• Making sure a large fraction of the membership lives in housing not owned by the commune.
  3. The operation of the commune must be robust against sabotage by outsiders and abuse by insiders. To that end certain practices are followed:
    • Technological practices:
      • All software is open-source and runs in a trust-minimizing way (either with succinct zero-knowledge proofs or distributed consensus)
      • Workers make governance decisions, and receive work assignments via a smartphone app
      • Each member’s data is stored on a central server but encrypted using that member’s own key so there is low risk of a data breach or abuse by admins. Members decrypt and make zero-knowledge proofs on their data whenever something needs to be done with their data.
    • Social practices:
      • Members are educated and required to pass a test demonstrating knowledge of how the technological and bureaucratic administrative systems work

Relation to existing organizations

Of organizations that I’m aware of, I would say Cooperation Jackson takes steps towards this organizational form, though I don’t think they would describe themselves exactly the way I have and they haven’t made much use of computers in organizing AFAICT from afar. Also the vision I’ll put forward has more “centralized” (although democratically controlled) organs of command.

There is also a lot to learn from the successes and failures of Mondragon, which succeeded in building many parallel economic structures, but which has failed to maintain a political orientation.

Meeting people’s needs

If we want to design an effective revolutionary organization, it must be capable of attracting members. In order for someone to want to join an org, it must be seen as a viable vehicle to address whatever problem that person is motivated by. That motivating problem serves as the source of their potential anti-capitalist energy.

So what are the prime sources of anti-capitalist energy in the imperialist core? It varies by class segment, but I think some of the principal ones are:

  1. Long hours
  2. Unsafe working conditions
  3. Insufficient pay
  4. Substandard housing
  5. Disrespect and lack of autonomy at work
  6. Police violence
  7. Stress from pace of work and boss
  8. Climate/biosphere-related anxiety
  9. Absence of meaning or sociality from life

Let’s detail how the virtual commune potentially addresses these issues.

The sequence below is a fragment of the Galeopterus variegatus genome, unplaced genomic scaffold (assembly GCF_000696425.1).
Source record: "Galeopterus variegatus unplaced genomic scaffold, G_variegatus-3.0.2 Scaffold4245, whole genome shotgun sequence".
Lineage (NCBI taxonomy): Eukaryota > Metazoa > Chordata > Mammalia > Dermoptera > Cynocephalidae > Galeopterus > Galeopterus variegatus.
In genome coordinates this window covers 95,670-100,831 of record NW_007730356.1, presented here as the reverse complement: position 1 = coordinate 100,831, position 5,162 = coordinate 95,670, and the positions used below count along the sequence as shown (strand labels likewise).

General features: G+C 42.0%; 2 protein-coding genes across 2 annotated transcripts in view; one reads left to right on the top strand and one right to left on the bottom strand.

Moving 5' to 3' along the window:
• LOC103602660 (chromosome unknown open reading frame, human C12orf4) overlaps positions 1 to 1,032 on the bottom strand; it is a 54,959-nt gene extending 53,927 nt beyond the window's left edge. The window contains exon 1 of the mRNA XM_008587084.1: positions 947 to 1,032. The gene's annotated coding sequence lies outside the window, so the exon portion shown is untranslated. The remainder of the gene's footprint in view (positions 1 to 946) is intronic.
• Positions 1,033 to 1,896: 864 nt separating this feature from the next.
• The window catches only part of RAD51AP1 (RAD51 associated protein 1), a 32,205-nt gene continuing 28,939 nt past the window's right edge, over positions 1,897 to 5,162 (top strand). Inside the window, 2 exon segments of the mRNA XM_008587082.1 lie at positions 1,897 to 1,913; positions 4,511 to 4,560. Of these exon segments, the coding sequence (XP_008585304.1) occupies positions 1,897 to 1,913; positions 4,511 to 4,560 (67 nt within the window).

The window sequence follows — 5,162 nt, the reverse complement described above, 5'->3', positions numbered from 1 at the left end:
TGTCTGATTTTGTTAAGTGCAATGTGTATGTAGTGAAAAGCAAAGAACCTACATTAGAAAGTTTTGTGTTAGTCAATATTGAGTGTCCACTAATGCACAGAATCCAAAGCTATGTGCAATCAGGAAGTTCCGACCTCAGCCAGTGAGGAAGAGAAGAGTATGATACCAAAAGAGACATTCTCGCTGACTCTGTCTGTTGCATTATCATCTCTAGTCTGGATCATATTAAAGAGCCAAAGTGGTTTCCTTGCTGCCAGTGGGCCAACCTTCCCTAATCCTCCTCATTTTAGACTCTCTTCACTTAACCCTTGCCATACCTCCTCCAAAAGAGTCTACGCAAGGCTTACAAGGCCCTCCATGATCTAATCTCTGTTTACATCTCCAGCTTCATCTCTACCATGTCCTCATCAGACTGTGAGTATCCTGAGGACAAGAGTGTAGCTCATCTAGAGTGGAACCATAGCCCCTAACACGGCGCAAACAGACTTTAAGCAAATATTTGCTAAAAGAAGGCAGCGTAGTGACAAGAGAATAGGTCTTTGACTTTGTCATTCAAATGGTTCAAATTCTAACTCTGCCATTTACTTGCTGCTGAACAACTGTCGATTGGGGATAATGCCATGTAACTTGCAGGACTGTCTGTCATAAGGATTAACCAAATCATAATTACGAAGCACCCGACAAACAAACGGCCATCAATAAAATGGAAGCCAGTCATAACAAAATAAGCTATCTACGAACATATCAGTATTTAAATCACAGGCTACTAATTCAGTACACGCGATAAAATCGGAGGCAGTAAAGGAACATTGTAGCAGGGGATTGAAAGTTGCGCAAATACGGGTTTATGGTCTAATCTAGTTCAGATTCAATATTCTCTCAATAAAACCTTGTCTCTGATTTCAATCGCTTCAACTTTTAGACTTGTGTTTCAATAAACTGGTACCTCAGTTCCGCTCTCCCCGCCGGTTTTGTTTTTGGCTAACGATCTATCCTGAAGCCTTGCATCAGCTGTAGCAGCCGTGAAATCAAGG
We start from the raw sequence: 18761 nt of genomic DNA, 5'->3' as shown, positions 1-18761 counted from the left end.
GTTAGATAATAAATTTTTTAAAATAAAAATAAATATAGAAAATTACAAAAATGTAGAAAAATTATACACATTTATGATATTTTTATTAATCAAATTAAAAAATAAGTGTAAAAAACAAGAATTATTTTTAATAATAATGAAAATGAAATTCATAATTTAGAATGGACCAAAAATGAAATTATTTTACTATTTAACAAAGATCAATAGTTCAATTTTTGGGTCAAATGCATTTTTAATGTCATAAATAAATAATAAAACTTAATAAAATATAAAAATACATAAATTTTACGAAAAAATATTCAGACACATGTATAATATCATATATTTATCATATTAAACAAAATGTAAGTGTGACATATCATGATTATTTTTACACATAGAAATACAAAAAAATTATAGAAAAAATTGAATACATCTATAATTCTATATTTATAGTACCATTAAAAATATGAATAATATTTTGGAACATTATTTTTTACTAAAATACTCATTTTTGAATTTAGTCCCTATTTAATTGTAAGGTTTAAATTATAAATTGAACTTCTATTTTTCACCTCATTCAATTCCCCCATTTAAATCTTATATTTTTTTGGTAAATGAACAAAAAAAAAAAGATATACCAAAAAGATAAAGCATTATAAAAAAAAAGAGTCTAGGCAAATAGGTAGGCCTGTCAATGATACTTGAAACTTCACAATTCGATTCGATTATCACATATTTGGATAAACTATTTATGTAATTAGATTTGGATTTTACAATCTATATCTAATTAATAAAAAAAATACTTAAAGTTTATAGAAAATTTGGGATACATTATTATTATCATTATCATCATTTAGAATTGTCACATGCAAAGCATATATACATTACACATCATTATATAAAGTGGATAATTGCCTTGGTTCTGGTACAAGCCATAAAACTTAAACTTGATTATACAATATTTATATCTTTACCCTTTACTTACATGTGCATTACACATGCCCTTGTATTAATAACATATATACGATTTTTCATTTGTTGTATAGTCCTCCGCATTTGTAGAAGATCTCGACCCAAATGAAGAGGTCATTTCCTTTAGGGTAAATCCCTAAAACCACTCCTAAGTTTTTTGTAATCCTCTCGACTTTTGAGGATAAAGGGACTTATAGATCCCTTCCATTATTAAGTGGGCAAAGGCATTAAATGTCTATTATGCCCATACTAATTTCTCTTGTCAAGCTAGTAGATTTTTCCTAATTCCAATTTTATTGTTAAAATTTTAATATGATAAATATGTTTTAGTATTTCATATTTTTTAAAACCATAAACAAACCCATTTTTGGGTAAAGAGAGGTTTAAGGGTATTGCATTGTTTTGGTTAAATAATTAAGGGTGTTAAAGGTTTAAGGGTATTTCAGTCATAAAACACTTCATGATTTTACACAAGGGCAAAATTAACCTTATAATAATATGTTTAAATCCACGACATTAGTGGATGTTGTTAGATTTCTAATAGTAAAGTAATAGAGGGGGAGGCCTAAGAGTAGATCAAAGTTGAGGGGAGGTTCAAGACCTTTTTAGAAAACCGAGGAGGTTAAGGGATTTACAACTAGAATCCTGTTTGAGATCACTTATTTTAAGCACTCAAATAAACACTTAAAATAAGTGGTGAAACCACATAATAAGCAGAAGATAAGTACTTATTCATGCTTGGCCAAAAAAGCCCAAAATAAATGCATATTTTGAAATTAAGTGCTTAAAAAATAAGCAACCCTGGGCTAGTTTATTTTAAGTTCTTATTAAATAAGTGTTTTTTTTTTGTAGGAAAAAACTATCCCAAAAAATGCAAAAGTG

1. Long hours.

    Given there is no profit being extracted, if all other costs are not too much higher, workers should be able to work less, they don’t have to work the extra time to pay for the boss’s profit.

  2. Unsafe working conditions.

    Workers can democratically enforce safe working conditions.

  3. Insufficient pay.

    Again, in principle if work is allocated intelligently, there is more to go around since the capitalist is not extracting profit. There is of course a trade off between hours worked and product produced.

  4. Substandard housing.

    If the commune can obtain housing, because it does not seek to extract rent for consumption as a landlord does, there should be more money/labor available for maintaining housing.

  5. Disrespect and lack of autonomy at work.

    Democratic control of work, involvement in making the economic plan, etc. should improve this.

  6. Police violence.

    I think the virtual commune does not inherently have one stance or another on this, but membership in a given area could decide to spend some of its time directed by a cop-watch group, or other kind of self-defense orgs, or organizing such activities on its own.

  7. Stress from pace of work and boss.

    The democratic control of production should alleviate this.

  8. Climate/biosphere-related anxiety.

    Again, the commune does not inherently have a stance towards this, although membership could enforce sustainability in their plan and monitor their material exchanges with non-human nature. I think members would need to be ideologized against this.

  9. Absence of meaning or sociality from life.

    The increased control over one’s working conditions, and increased time for family, friends, creative pursuits, etc. should help with both meaning and sociality. Moreover, the commune could spend part of its time pursuing activities that members find meaningful rather than those that are most profitable. Also, the cooperative working relationship engenders a very social working life, as in cooperatives.

From the perspective of trying to achieve communism, the approach also has the following to recommend it:

  1. It allows us to gain experience with running parts of a society in a non-capitalist way, before taking state power and having to try (and fail) to run the entire economy in a non-capitalist way.